“My kids loved the macaroni and cheese in a box. And [White House chef Sam Kass] said, if it’s not real food then we’re not going to do it. If we want macaroni and cheese, we’ll cook it with real milk and real cheese. He said, there’s nothing wrong with mac and cheese, but it’s got to be real food.”
At NPR, Luke Runyon explains how farmers market sales are slowing—and why that might be a good thing:
“Farmers markets may be a good marketing tool for a small farm, but they can be onerous to prepare for, with slim profit margins, says Sarah Low, a USDA economist and lead author on the report.
“Because of that Low says farms are increasingly using middlemen to sell to restaurants, grocery stores and distributors. With an increasing share of their produce, dairy or meat going to those channels, some farmers may choose to forgo the farmers market.
“‘It’s just not as cost-effective for producers to be face-to-face with consumers,’ Low says. ‘A lot of farmers like to spend their time farming, not necessarily marketing food.'”
At Treehugger, Katherine Martinko questions the sustainability of the Paleo diet:
“[The] reality is that buying pastured, grass-fed meat is far more expensive than buying CAFO meat, and to maintain the sort of eat-meat-multiple-times-a-day model suggested by the paleo diet would probably push it well beyond the means of normal salaries. I guess that cost is why many paleo eaters continue to buy factory-farmed meat, which, in my opinion, defeats the purpose of pursuing the diet for health reasons.”
A new study shows how eating organic foods can reduce your exposure to pesticides, reports Civil Eats:
“Curl and colleagues analyzed participants’ urine samples for evidence of [organophosphates], then they compared these results from a subset of 720 people to the USDA’s measurements of pesticide residues on the fruit and vegetables the participants reported eating. They found that people who ate conventionally grown produce had high concentrations of OP metabolites in their urine, while people who reported eating organic produce had significantly lower levels. In fact, those who ate the least organic produce had as much as twice the pesticide levels as those who ate organic the most frequently.”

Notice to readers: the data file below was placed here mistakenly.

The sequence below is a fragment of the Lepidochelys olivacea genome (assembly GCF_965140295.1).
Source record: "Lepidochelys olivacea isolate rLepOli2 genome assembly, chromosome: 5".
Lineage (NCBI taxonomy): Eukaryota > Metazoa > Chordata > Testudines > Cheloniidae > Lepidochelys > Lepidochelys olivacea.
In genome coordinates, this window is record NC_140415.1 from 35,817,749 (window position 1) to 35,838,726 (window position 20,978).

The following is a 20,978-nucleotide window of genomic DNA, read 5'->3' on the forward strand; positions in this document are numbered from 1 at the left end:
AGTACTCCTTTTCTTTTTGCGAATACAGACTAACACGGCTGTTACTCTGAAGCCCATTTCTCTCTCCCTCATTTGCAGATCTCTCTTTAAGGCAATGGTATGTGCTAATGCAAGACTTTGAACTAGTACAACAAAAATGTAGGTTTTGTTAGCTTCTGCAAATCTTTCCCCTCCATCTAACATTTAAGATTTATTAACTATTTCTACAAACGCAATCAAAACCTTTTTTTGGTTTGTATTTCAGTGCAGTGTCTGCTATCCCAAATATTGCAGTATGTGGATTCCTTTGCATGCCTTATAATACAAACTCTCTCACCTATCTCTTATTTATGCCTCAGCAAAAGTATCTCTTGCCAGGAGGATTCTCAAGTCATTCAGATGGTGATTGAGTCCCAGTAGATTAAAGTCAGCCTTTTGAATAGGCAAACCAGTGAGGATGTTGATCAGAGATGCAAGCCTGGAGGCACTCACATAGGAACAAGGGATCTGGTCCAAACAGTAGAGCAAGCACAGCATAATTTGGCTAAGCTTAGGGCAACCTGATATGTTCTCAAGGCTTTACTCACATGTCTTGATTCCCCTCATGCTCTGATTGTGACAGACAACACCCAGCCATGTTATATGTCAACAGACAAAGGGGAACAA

The cut of meat’s newfound popularity is driving up prices, reports the Wall Street Journal:
“Smoked brisket, a spice-rubbed hunk of slowly cooked meat traditionally eaten without sauce or cutlery, has always been treated with near-religious zeal by devotees in the Lone Star State.
“But the infatuation with Texas-style brisket is spreading across the country. Foodies are stampeding to restaurants in New York, Chicago and San Francisco, waiting in long lines to secure a few slices from a true practitioner of the smoking arts. Connoisseurs are embarking on barbecue-joint pilgrimages, ingesting pounds of meat a day and waxing eloquent about its perfectly rendered fat and crusty exterior.”
Daniel Tapper contemplates the use-by date:
“The global population can be divvied into two camps: the cautious and sensible that consign their food to the bin seconds after its use-by date. And the hardy, thrifty, throw-caution-to-the-winders who dare to devour even the hairiest slice of Mighty White – so long as it’s given a fiery blast in the toaster. But who is right?”
The USDA is piloting a new inspection program to help hasten pork production, reports Lindsay Abrams. Inspectors are balking:
“The Government Accountability Project released affidavits Friday from three USDA inspectors working in plants running the pilot program, known as HIMP, as well as from a fourth, Joe Ferguson, who retired last year after 23 years with the agency. All voice concerns about the public health implications of increasing line speeds, which adhere closely to the criticisms from outside parties. The gist, in the words of one anonymous inspector: ‘There aren’t enough eyes on the line to monitor carcasses coming by at such high speed.'”
Jonathan Sawyer, chef at Restaurant Trentina in Cleveland, and Jeremy Umansky, the restaurant’s “resident forager and ‘fermentationist,'” are growing their own seasoning salts:
“The process starts with a super-salty solution of the recycled salt and water. Sawyer ties a string to a spoon or stick, suspends it into the solution and waits. As the water evaporates, salt crystals begin to form on the string. When the whole string is covered in giant crystals after about 30 days or so, it’s removed and set out to dry. Then, the salt gets misted with the brine, which hardens onto the crystals, imbuing them with color and the flavor of whatever it came from.”
“Watson was fed data about foods traditionally enjoyed by humans. The computer was able to learn and find reason behind recipes, taste profiles and chemical compounds, so that it (he?) could suggest new flavour combinations. The resultant ingredient lists were converted to recipes by chefs at the US Institute of Culinary Education, and the publisher promises ‘unusual ingredient combinations that man alone might never imagine.'”
Katherine Martinko gives tips for reducing kitchen clutter. Among them: striving for zero waste.
“By changing your shopping habits to focus on creating less waste, you’ll automatically reduce the amount of associated clutter that results from packaging. Shop in bulk with reusable containers and bags.”